BSA names Mazzuca as new Chief Scout Executive
Robert J. Mazzuca became the BSA’s Chief Scout Executive Sept. 1. He was promoted to the organization’s top professional position from his most recent role as assistant Chief Scout Executive.
In 1983, Mazzuca became the Scout executive in Stockton, Calif., before serving as an area director in the Western Region and Scout executive in Sacramento. In 1992, he became the assistant regional director for the Southern Region and in 1995, the Scout executive in Pittsburgh.
Mazzuca and his wife have two sons.
Enter Our ‘Wonderful World of Scouting’ Photo Contest
There’s still time to enter Scouting magazine’s photo contest. The theme is “Wonderful World of Scouting,” and it applies to all BSA programs: Cub Scouting, Boy Scouting, Varsity Scouting, and Venturing.
The contest is open to all registered adult BSA members, and entries must be received by Oct. 1, 2007.
Winners receive BSA Supply Group gift cards and have their photographs published in Scouting’s March-April 2008 issue and on the magazine’s Web site, www.scoutingmagazine.org, where the complete rules and regulations for entering are available.
Illinois Scouter Receives Woods Services Award
Kathleen Marie Henderson of Aurora, Ill., is the 2007 recipient of the Woods Services Award, presented by the BSA and Woods Services, a nonprofit organization in Langhorne, Pa., that serves children and adults with developmental, emotional, and brain-injury related disabilities. She received the award for exceptional service and leadership to Scouts with disabilities.
Several years ago, while making a presentation about Scouting to her local school district special-needs PTA, she met a member of the International Order of the Alhambra, a fraternal organization dedicated to enriching the lives of those with disabilities. An informal partnership was created, and Henderson helped form several Scouting units that now serve more than 1,000 Scouts with special needs.
She was also instrumental in developing the goals, mission statement, and objectives for the Three Fires Council’s special-needs committee and in recruiting volunteers from Scouters, Scouts, and the community to be involved with the program.
As a result, Scouts with disabilities now earn awards and participate in all Scouting activities, such as the annual Christmas party, Lake Michigan boat cruise, zoo visits, baseball games, and more.
Henderson has been recognized with the unit commissioner Arrowhead Honor, the District Award of Merit, and the Silver Beaver Award for her service to youth in the council; and by the International Order of the Alhambra with the St. Francis Award for outstanding leadership in support of youth with disabilities.
16 — years the East Carolina Council (Kinston, N.C.) has hosted a Wild Game and Seafood Feast fund-raising event. The 2007 feast in March at the Pitt County Fairgrounds in Greenville, N.C., succeeded in raising more than $14,000 to fund council programs. Sponsored by local businesses and individuals, it featured the usual menu of wild, exotic game and seafood, plus hunting, fishing, and boating equipment and other items as door prizes and for auction.
58 — consecutive years the Gravois Trail District of the Greater St. Louis Area Council has hosted a Memorial Day Good Turn in which Scouts place U.S. flags on the graves of military veterans at the Jefferson Barracks National Cemetery. At this year’s event on May 27, following a procession and 30-minute memorial ceremony, some 5,500 Cub Scouts, Boy Scouts, Venturers, and Girl Scouts placed flags on 160,000 graves. For information about starting a local program, e-mail firstname.lastname@example.org.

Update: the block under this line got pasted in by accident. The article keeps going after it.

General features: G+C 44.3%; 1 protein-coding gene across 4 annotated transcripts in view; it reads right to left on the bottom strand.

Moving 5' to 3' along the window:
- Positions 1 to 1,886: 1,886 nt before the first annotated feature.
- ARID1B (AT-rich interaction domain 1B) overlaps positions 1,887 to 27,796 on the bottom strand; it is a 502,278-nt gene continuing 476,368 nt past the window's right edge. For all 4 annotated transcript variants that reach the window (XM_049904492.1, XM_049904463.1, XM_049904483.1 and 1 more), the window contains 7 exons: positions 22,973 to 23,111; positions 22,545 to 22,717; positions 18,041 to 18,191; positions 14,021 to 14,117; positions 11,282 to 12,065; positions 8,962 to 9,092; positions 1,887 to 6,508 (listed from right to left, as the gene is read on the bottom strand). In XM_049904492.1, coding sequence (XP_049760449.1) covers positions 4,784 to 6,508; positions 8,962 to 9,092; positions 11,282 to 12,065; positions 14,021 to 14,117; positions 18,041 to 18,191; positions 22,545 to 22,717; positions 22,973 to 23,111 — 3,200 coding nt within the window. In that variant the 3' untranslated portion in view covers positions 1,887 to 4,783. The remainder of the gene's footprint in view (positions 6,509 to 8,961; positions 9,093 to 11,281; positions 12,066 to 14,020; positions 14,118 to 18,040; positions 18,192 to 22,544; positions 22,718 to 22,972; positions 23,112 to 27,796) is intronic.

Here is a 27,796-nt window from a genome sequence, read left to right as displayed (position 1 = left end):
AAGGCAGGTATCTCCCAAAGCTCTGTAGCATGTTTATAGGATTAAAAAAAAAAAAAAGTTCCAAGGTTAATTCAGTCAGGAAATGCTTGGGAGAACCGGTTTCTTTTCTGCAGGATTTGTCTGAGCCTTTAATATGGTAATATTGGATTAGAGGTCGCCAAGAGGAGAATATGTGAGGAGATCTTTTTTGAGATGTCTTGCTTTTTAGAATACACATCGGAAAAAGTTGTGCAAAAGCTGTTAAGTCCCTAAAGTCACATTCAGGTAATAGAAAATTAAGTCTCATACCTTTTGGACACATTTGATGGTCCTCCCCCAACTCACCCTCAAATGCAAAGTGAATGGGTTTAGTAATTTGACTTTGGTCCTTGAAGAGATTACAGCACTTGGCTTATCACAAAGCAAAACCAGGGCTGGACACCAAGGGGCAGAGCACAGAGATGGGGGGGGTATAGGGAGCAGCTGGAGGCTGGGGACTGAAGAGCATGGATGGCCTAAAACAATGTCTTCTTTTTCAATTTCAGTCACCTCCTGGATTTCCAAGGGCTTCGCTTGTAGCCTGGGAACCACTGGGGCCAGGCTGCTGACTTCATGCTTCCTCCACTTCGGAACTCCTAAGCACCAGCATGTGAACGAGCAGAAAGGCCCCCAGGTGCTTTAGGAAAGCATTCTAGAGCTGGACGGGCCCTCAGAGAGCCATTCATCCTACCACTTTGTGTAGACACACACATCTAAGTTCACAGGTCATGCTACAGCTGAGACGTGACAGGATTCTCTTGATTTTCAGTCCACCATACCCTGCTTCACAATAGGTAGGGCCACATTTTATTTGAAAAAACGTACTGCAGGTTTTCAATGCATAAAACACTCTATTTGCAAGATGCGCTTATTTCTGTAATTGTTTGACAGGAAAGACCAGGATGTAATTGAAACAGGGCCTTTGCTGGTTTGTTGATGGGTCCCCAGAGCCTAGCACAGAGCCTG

Carolina Scout named American Legion’s ‘Eagle Scout of the Year’
The award, presented annually to an Eagle Scout selected from a nationwide field of candidates, was announced in May during an American Legion board of directors meeting in Indianapolis.
A senior honor student and star athlete at Maple Hill High School, Burnside earned his Eagle Scout rank by tackling a long list of conservation-related tasks at nearby Myrtle Beach State Park. These included clearing overgrown nature trails, removing unwanted plants and vines from the park pond, securing an ongoing supply of mulch for pathways, repairing and replacing neglected birdhouses, and installing redwood benches for park visitors.
Despite his youth, Burnside already has a long record of charity work and service projects, American Legion officials noted. Seven years ago, he and his sister, Aubyn, established a program called “Suitcases for Kids” to provide luggage for foster children. As they moved from place to place, many of those children had only plastic bags to carry their possessions. Today, the nonprofit program operates in all 50 states and 83 foreign countries.
The American Legion, an active supporter of Scouting since 1919, is the chartered organization for more than 2,700 BSA units across the country, serving 73,500 young people.
Centennial Program Emphasizes Quality
The goal of the Centennial Quality Awards program, launched last fall as an integral part of the BSA’s National Strategic Plan, is to boost both the scope and quality of Scouting as it enters its second century.
The vision between now and 2010, according to BSA National Commissioner Donald D. Belcher, “is to improve the quality of program in every unit in America—repeat, every unit in America—and I truly believe we can accomplish this.”
While many units have participated in the Centennial Quality Awards program in 2007, its initial year, hundreds more are expected to fill out the simple commitment forms, available at all local Scout council service centers and online at www.scouting.org, to join.
“This fall is an ideal time for units that haven’t yet signed up for the program to get involved,” said Keith Christopher, director of Leadership Support Service at BSA national office. The deadline for submitting commitment forms for next year is Feb. 15, 2008.